American Journal of Psychiatry Review Suggests Unconventional New Path for Alzheimer’s Treatments

Washington, D.C., Nov. 3, 2021 — As November marks Alzheimer’s Awareness Month, a new review in the American Journal of Psychiatry examines the current state of research on Alzheimer’s disease and potential future directions. Central to the authors’ argument is the unconventional idea that the presence of amyloid and tau are merely biomarkers of the disease, and that treatments focused on them may not improve patient outcomes.  

Alzheimer’s disease is a neuropsychiatric disorder affecting more than six million Americans. One in three seniors dies with Alzheimer’s or another dementia according to the Alzheimer’s Association. In “Amyloid and Tau in Alzheimer’s Disease: Biomarkers or Molecular Targets for Therapy? Are We Shooting the Messenger?” the authors, led by Anand Kumar, M.D., M.H.A., review the clinical and neuropathological origins of Alzheimer’s disease and trace the evolution of modern biomarkers from their historical roots.

Since the early identification of the disorder, researchers have looked to neuritic plaques and neurofibrillary tangles as critical to the disease process. Technological innovations such as neuroimaging and biochemical assays have been used to measure biomarkers of Alzheimer’s disease. Over the past two decades, the authors explain, Alzheimer’s treatments have “largely focused on preventing the accumulation of and/or removing” amyloid, and more recently, tau. “Results have been disappointing,” Kumar and colleagues note.

The authors describe a contrarian opinion in the field Alzheimer’s disease that “cell death, and not the presence of Aβ and tau, is the critical pathophysiological event.” In this framework, the “hallmark neuropathology — plaques and tangles — may be ‘defensive mechanisms or damage response protein,’ and therefore targeting them experimentally is a misleading and potentially dangerous approach to AD therapeutics,” according to the authors. They also suggest that alternative approaches, “including the repurposing of older, off-patent drugs, are receiving renewed attention with the growing appreciation that classical biomarkers may not be suitable targets for drug development.”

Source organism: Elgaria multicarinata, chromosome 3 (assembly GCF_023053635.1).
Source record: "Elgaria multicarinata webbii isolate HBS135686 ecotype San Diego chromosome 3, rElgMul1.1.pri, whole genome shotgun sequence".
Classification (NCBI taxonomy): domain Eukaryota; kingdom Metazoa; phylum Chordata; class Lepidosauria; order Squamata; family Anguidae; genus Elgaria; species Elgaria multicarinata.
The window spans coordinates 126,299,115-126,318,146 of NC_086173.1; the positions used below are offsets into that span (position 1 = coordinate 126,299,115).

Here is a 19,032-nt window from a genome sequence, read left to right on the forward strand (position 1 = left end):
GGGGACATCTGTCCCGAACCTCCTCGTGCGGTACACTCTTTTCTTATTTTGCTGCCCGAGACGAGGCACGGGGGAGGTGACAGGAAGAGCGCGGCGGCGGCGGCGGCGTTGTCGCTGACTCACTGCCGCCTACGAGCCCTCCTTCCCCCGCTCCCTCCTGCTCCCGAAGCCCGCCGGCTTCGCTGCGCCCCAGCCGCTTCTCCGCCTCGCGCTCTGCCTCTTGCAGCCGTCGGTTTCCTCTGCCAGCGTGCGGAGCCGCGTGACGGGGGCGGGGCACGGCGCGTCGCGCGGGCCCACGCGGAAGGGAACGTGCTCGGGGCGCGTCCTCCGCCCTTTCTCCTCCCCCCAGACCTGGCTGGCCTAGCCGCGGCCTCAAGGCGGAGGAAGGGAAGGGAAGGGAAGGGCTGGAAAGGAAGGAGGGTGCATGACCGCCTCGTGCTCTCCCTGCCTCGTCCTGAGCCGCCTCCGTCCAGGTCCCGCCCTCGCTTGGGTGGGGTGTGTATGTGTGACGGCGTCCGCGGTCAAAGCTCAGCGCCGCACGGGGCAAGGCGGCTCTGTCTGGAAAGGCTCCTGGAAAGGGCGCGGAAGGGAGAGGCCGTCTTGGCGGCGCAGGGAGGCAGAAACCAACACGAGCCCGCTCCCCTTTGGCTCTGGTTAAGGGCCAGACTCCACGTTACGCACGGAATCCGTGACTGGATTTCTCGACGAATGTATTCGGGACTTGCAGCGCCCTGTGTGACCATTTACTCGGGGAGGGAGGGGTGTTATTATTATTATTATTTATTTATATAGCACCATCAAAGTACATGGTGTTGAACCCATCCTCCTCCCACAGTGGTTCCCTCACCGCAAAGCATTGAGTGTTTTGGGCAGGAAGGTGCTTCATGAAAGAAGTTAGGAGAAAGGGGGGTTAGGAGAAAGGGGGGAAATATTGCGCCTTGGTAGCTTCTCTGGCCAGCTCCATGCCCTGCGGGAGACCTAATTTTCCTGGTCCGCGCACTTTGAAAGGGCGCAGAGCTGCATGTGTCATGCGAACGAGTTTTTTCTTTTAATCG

While there are still many uncertainties surrounding Alzheimer’s disease, today “there is a better appreciation of the complexity of the disorder and the need for further research, especially in identifying other critical pathways and molecules that may serve as more effective therapeutic targets in this devastating disorder,” the authors note. “We may also have reached a critical scientific fork in the road where important distinctions may need to be made between a valid biomarker and a molecular target for drug development,” they conclude.

The study authors include Anand Kumar, M.D., M.H.A., Charles B. Nemeroff, M.D., Ph.D., Joseph J. Cooper, M.D., Alik Widge, M.D., Ph.D., Carolyn Rodriguez, M.D., Ph.D., Linda Carpenter, M.D., and William M. McDonald, M.D.

American Psychiatric Association
The American Psychiatric Association, founded in 1844, is the oldest medical association in the country. The APA is also the largest psychiatric association in the world with 37,400 physician members specializing in the diagnosis, treatment, prevention and research of mental illnesses. APA’s vision is to ensure access to quality psychiatric diagnosis and treatment. For more information, please visit


To advance the quality and effectiveness of psychiatric care through advocacy, professional education and camaraderie.



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